Outside it's bucketing down, real lashing, pitiless Welsh rain, the kind of torrent that stirs writers to elaborate metaphors about cleansing and redemption, and sends everyone else scurrying for the beer tent, the smoked-salmon-and Moroccan-lamb restaurant, the urgent glass of wine at 4pm. The car park is under water, the 4x4s up to their bumpers in ochre mud. Book-festival cuties called Clemency and Ellen, all in green Hunter gumboots, cheer each other up with cries of "Never mind, darling - think of Glastonbury!"
In the Green Room, the Talent are sheltering from the rain, thawing out from the wind, fighting off the cold. Some have brought no jumper or sensible jacket (have they been to Hay before?) They're the most eclectic bunch of literary and media persons. The cast of Radio 4's Just a Minute is in, and Nicholas Parsons, still wearing candy-striped, golf-club-secretary jackets in his eighties, is standing beside Wole Soyinka, the wild-white-haired Nobel Prize-winning playwright. Felipe Fernandez-Armesto, awesomely learned historian of the millennium and chronicler of Amerigo Vespucci's voyages, drinks tea beside the wheelchair of the spade-bearded Robert Wyatt, former drummer of Soft Machine. The scriptwriters of Casino Royale, Neal Purvis and Robert Wade (whose proud boast is that every page of their script, whatever was on it, cost the producers a million quid) are incognito, which cannot be said for Simon Schama, or Maureen Lipman.
Billy Bragg, the shark-lipped troubadour of Old Labour in the days of Neil Kinnock and Red Wedge, is looking serious and unmusical as he prepares to discuss the nature of democracy and the erosion of civil rights with Henry Porter, John Kampfner of the New Statesman and Philippe Sands QC. Antonia Fraser is leaving after her session about the love affairs of Louis XIV.
Can the modest-looking cove on the sofa really be Neil MacGregor, director of the British Museum? And whatever is it (look at Paul Merton and Dara O'Briain) that makes modern comedians so unfeasibly tall? On Saturday afternoon, when Gordon Brown came a-calling, the Green Room was policed like a royal visit, and rumours flew about who else was present. I was told in high seriousness that Posh Spice was there, by special invitation of the new PM...
It's the nature of literary festivals to fling together heterogeneous combinations of people (staff at Cheltenham still speak of the time in 1988 when Edward Heath and the drug-smuggler Howard Marks found themselves alone together); but Hay this year deserves a medal. "It's getting ridiculous," said Libby Purves. "Like some crackpot version of the cover of Sergeant Pepper."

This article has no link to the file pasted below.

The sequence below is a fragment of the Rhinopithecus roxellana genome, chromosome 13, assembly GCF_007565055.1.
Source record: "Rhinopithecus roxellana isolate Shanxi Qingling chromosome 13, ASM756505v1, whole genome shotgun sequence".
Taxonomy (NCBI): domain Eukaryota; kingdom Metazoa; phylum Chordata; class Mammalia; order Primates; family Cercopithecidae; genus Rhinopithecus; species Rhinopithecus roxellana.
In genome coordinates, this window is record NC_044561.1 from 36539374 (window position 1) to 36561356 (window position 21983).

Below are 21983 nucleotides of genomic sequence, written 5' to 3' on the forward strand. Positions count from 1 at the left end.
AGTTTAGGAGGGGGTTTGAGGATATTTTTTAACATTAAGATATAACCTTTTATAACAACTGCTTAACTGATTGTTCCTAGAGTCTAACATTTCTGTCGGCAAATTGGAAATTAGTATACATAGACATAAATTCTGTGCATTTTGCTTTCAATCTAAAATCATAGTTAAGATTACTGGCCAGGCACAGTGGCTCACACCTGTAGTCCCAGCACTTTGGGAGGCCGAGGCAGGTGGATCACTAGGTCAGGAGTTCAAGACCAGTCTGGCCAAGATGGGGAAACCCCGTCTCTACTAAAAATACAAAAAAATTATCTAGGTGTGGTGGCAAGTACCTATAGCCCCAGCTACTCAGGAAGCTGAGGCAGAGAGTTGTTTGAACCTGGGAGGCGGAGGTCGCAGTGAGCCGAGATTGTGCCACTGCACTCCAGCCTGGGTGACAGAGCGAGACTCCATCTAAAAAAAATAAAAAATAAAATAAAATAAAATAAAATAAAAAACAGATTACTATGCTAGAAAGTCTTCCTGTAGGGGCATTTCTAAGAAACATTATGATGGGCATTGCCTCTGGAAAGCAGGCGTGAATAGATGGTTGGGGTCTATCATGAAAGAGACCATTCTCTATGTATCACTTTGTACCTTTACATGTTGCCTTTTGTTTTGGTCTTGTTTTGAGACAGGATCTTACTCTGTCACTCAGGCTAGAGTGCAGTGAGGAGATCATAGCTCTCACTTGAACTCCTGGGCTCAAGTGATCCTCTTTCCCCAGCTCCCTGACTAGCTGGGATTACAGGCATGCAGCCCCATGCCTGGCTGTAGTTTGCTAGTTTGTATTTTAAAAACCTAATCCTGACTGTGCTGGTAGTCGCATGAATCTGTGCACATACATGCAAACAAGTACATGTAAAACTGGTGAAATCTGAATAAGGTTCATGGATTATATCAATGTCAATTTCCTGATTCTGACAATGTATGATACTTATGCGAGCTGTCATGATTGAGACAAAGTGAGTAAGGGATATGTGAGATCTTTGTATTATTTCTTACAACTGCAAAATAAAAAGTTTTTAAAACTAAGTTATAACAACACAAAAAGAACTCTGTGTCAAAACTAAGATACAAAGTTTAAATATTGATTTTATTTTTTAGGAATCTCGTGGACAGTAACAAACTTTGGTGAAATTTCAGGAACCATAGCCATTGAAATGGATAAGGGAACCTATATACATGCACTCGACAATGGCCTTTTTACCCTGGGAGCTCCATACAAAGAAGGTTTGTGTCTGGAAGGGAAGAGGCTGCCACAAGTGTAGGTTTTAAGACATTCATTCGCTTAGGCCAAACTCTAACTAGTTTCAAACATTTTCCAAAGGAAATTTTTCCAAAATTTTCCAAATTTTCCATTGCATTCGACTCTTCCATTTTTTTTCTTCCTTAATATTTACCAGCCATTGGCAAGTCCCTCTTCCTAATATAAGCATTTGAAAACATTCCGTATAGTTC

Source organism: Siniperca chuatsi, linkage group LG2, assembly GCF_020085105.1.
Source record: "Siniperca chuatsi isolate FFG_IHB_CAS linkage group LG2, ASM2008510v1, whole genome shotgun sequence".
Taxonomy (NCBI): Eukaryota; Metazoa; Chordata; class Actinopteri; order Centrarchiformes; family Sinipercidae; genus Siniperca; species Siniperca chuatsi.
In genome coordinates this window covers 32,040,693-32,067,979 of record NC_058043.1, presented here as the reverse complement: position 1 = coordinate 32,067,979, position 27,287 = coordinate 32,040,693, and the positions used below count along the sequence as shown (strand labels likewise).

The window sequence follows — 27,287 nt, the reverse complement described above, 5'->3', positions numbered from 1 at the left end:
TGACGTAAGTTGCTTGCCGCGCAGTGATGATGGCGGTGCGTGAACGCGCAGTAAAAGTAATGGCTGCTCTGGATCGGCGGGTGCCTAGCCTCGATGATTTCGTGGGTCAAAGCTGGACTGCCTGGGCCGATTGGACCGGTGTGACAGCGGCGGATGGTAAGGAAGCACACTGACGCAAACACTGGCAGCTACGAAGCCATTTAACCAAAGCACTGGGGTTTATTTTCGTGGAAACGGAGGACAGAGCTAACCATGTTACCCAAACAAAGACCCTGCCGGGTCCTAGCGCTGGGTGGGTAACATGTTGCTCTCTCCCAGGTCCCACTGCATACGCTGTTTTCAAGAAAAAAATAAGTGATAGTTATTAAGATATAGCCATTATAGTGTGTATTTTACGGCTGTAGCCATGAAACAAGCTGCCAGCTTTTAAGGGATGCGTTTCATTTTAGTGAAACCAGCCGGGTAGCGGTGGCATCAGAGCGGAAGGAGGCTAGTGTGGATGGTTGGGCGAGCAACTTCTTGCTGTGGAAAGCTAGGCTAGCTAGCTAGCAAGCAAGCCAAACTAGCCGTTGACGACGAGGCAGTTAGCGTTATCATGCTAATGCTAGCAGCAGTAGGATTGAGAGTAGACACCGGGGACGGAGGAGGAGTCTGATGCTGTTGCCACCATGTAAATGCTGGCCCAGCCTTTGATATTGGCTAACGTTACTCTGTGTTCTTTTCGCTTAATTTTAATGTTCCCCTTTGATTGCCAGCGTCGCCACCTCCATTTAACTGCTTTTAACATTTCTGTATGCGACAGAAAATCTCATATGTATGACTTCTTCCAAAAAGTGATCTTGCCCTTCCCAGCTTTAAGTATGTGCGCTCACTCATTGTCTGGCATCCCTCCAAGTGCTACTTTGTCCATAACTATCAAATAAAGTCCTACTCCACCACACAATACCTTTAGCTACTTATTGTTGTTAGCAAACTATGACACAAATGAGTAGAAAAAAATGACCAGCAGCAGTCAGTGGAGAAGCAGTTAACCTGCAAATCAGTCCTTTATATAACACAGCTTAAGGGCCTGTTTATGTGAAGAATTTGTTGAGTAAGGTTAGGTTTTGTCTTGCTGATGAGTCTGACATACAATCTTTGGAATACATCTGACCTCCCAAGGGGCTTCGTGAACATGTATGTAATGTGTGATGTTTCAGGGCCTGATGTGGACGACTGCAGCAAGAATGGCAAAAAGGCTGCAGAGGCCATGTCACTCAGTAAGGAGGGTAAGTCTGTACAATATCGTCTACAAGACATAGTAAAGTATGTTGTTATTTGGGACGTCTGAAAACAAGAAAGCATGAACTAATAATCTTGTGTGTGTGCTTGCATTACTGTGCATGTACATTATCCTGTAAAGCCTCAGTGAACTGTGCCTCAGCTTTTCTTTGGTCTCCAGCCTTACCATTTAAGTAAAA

Many festival stars do much more than turn up and chat about their book. Richard Dawkins clearly welcomes the chance to take on religious-minded folk, listen to their arguments and explain - kindly, but with great precision - that they're wrong logically and they're fundamentally imbeciles. His session was full of special pleadings from non-atheists, like doomed martial arts amateurs lining up for a crack at Bruce Lee.
Can science explain exactly why the Earth exists? "No, but that doesn't mean God is the answer." Aren't our feelings of wonder - looking at the Milky Way, say - promptings of religious feeling? "No, they're just wonder and awe. Einstein felt the same, and dragged in the name of God, but he was guilty of a category error." Shouldn't religion be taught in schools as Intelligent Design, a branch of science? "Only if you give equal time in class to the Flying Spaghetti Heroes or the Nigerian theory that the world was created from the dung of ants."
Dawkins was relentless. Without religion, wouldn't we be living in a grim, quasi-Communist amoral non-society? "Nah," said Dawkins, "wherever our notions of morality come from, it's not the Bible, or we'd still be stoning people for picking up sticks on the Sabbath." Aren't your views a little too cruel to the terminally ill? "No, if I met a terminally ill patient, I'd talk about the weather..."
Dawkins is so steely that it's hard to wrong-foot him. But it happened. He'd poured scorn on the Archbishop of Canterbury and all "nice archbishops" for making the world safer for terrorists by saying it was a marvellous thing to believe something in the absence of all evidence. OK, then, asked a lady, do you think the Archbishop is a deluded, foolish man? "You put your question with merciless clarity," said Dawkins, impressed. The answer? "I think he's very bright. And I'm absolutely baffled about why he believes in God." Hah! Chalk up one to the Almighty.
Africa was a theme of the festival - its literature, Wole Soyinka, Kenyan novelists, Heart of Darkness, the white man's burden - but was nowhere brought to life more vividly than when Dave Eggers introduced Valentino Achak Deng, a young Sudanese man, who was one of the Lost Boys - 3,800 orphans endlessly shuttled around Kenyan and Ethiopian camps after losing their families to the Sudan war since 1983, and finally housed in American refugee camps.
Eggers has written his story, and it's a document of the utmost power. Valentino was six when he started walking away, endlessly harried and terrorised by militia. Strange how the familiar recital of burning villages, rape and evisceration, terrible as they are, don't tweak the heartstrings as much as Valentino's story of how the Lost Boys, when processed as refugee children, were all assigned the same birthday - 1 January, as if their lives were at Ground Zero - and now meet for a birthday thrash every year. This was a moment when the sophistications of writing and the rawness of real life wrestle for the upper hand, and the latter won.Reuse content